The observations of Kepler and Hubble, however, are not sufficient to be certain that the first exomoon was discovered. Alex Teachey and David Kipping therefore asked to be able to use Hubble again in May 2019, when the next Kepler-1625b transit. If the results of this campaign are once again insufficient, it will be necessary to wait for the James Webb space telescope to be operational.
Confirmation of the discovery of an exomoon such as that which would orbit around Kepler-1625b might call into question some models of creation of moons. It would indeed be too massive to be easily explained. In the meantime, we hope that our tools to observe exoplanets remain operational. Kepler is living its last days and Hubble may have lost one of its last two gyroscopes. We therefore hope that it will remain operational until the entry of the James Webb Space Telescope.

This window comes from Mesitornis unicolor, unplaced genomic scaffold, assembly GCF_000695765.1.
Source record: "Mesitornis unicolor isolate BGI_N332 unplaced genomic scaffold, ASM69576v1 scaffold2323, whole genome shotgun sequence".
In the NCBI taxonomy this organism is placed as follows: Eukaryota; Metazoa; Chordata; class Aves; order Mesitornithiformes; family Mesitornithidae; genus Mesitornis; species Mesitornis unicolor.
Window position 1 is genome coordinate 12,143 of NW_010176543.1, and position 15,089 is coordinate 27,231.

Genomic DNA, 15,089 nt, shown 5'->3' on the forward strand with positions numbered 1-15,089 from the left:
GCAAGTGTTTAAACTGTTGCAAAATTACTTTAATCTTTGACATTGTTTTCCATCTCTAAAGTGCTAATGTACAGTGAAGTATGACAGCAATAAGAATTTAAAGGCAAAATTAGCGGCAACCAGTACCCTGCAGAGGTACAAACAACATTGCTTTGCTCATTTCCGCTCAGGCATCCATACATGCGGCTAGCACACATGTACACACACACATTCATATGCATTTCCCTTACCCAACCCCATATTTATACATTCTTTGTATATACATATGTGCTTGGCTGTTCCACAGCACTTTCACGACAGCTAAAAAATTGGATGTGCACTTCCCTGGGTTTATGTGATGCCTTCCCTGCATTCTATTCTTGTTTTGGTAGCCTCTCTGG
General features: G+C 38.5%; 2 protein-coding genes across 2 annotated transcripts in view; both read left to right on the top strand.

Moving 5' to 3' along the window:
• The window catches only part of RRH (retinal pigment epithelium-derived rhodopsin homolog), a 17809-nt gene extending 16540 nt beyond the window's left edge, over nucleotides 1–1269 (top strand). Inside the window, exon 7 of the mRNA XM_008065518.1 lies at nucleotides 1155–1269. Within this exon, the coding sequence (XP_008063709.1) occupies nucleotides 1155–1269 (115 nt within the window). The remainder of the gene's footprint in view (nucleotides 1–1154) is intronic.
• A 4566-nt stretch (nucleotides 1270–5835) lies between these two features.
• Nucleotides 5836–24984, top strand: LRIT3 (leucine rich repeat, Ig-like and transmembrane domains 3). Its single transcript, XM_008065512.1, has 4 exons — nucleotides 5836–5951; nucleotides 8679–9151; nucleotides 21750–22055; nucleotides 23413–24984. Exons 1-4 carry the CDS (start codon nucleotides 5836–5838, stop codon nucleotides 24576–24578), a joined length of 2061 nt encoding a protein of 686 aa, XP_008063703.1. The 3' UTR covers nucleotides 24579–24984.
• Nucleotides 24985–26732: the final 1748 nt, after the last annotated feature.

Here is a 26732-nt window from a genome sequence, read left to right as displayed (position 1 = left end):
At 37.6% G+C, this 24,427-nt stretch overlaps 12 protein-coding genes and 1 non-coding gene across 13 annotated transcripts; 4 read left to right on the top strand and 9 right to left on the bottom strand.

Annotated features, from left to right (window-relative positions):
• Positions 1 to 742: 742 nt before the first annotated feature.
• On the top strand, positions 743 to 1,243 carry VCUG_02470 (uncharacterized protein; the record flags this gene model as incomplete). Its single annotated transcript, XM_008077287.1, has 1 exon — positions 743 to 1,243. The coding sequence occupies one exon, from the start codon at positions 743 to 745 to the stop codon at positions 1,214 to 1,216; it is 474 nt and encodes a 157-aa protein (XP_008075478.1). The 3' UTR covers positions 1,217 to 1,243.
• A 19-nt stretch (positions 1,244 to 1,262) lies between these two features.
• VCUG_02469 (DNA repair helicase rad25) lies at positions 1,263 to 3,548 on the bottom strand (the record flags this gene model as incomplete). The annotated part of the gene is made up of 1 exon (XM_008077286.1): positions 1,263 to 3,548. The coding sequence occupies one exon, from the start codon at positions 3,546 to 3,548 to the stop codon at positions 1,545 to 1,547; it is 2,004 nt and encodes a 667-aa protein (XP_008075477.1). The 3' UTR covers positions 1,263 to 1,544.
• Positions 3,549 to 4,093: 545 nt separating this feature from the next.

Exomoons are interesting candidates to welcome life
– News of June 26, 2018 –
Some moons of Jupiter and Saturn are interesting to explore for the research of life. We think for example of Europa, Enceladus and Titan. These moons are however terribly cold, which is one of the main obstacles to the blossoming of life. In other solar systems, the first exoplanets to have been discovered are so-called hot Jupiter, ie gaseous giants in orbit close to their star. Since, the means of detection have evolved and we are able to detect planets of size and terrestrial mass, which are in the center of all the attentions because it is on the surface of such bodies that one has the most hopes to discover one day the trace of an extraterrestrial life.